Last Updated: April 14, 2022
Six years after introducing Windows 10 to the world, Microsoft has finally revealed the next version of their OS—Windows 11. The long-anticipated announcement was made at an online event on Thursday, ending speculation on what the next OS chapter for Windows would look like.
Over a week ago, it became known that Microsoft had scheduled Windows 10’s retirement for October 2025, prompting discussion about what the tech giant has in store next. There were theories on whether a new OS would be announced during Microsoft’s (then) upcoming event, what features could be anticipated, and what it would be named.
Well, the wait is over. Confirming predictions, product manager Panos Panay introduced Microsoft 11 to the world during a live-streamed event on June 24. The new OS is expected to become widely available during the holiday season this year as a free upgrade for all Windows 10 users.
However, there are certain compatibility requirements for the new OS, so if you want to check whether your PC is compatible, download the PC Health Check app.
Here is what to expect from the new OS:
The most obvious difference Windows 11 users will notice is the design of the new OS. The latest version has a sleeker, more minimalist look that’s designed with productivity in mind. The design focuses on rounded edges and muted pastel colors. The Start menu can be found at the very center of the taskbar along with other app icons arranged next to it, reminiscent of Mac OS’s signature look. In simpler terms, as per Microsoft’s blog post, “Windows 11 cuts through complexity and brings you simplicity.”
Multitasking Made Easy
Some other new features include Snap Layouts, Snap Groups, and Desktops, which allow users to have flexibility while working on their PC and multitask more easily. With these features, the desktop can be customized until the perfect layout is achieved, balancing work, education, gaming, etc.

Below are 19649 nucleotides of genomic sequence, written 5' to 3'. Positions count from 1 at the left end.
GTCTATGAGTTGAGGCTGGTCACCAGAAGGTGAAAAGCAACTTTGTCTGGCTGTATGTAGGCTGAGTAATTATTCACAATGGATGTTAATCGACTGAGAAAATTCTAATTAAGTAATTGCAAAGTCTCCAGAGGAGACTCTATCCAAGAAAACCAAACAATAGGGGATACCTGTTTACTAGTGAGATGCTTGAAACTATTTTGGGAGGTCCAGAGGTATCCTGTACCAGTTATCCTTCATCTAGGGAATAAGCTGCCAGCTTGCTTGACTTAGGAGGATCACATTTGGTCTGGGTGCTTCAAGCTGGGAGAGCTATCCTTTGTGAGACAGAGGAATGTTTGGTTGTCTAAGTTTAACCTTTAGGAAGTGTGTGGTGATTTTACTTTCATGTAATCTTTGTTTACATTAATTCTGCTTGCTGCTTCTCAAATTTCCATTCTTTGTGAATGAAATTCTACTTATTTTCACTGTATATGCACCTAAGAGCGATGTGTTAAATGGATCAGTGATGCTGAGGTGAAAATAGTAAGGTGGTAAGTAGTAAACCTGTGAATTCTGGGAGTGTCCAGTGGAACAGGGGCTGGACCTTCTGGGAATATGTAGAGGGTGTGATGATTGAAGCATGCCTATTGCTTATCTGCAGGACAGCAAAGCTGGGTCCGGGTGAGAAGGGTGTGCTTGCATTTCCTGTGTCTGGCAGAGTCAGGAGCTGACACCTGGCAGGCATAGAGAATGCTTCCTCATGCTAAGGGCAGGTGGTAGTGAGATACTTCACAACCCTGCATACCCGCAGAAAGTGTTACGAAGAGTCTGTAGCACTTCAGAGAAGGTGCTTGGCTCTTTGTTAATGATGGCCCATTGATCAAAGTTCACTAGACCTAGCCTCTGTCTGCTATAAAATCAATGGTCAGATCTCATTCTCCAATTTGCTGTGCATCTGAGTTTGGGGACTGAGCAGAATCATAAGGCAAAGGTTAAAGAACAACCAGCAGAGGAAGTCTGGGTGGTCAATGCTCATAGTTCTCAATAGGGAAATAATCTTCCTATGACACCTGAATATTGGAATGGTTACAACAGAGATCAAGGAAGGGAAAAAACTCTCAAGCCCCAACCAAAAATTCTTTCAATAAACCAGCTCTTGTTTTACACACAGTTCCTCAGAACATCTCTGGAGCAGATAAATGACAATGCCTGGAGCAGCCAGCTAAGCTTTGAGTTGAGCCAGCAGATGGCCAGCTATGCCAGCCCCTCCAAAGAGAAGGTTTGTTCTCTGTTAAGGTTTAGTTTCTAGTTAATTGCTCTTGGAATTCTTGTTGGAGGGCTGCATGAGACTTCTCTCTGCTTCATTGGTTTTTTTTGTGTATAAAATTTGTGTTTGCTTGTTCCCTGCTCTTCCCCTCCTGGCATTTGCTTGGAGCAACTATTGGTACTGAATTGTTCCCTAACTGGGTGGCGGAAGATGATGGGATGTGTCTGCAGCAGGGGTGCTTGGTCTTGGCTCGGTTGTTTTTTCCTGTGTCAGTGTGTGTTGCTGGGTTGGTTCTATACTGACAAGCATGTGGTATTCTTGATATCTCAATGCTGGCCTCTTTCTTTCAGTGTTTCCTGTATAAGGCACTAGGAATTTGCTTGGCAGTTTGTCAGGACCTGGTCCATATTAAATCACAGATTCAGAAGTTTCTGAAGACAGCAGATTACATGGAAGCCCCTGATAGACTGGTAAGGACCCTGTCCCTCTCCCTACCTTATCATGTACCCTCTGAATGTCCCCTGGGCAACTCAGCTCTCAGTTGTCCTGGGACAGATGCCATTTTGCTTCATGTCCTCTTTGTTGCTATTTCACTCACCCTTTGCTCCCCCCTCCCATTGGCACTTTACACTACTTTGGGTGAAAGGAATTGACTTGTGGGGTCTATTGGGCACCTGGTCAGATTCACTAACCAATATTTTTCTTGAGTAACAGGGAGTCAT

Chat from Microsoft Teams
Following the 2020 remote work revolution (according to recent statistics), Microsoft is embracing the importance of remote work, education, and communication. Microsoft Teams has been widely used for remote communication during the pandemic, which is why it’s now being incorporated into the new OS. Chat from Microsoft Teams will be a feature integrated into the taskbar to allow users an instant connection to their contacts on any platform.
PC and Xbox Gaming Support
According to recent gaming statistics, 65% of American adults play video games. Microsoft acknowledges those using Windows for gaming and is including some of the latest gaming technology in their new rollout.
This includes DirectX 12 Ultimate, DirectStorage, and Auto HDR to improve the graphics, high frame rates, quicker loading times, and an overall sharper look of the game’s design. Additionally, Windows is introducing Xbox Game Pass, giving members access to over 100 high-quality PC games—a list Microsoft promises to expand.
Continuing the theme of productivity enhancement, Windows 11 will also contain Widgets—an AI-powered personalized feed that lets users stay in touch with their interests while working. According to Microsoft, using Widgets, they aim to “create a vibrant pipeline for global brands and local creators alike, in a way that both consumers and creators can benefit from.”
A New and Improved Microsoft Store
Microsoft Store is also getting a revamp to operate faster and offer a more user-friendly interface. Not only will a large number of apps be available, but games, shows, and movies will also be included. Apps such as Visual Studio, Disney+, Adobe Creative Cloud, Zoom, and Canva can be expected to be found in the Microsoft Store.
However, the standout announcement of this section is the incorporation of Android apps into Windows—a first-time collaboration between the two. Android apps can be discovered through the Microsoft Store but can be downloaded through Amazon Appstore.
Economic Opportunities for Developers and Creators
Developers and independent software vendors will be able to bring their apps to the Microsoft Store, regardless of the app framework they were built on. With its new revenue share policy, Microsoft will allow developers to keep 100% of their app revenue if they bring their own commerce. If they choose to use Microsoft’s commerce, the revenue division will be 85/15.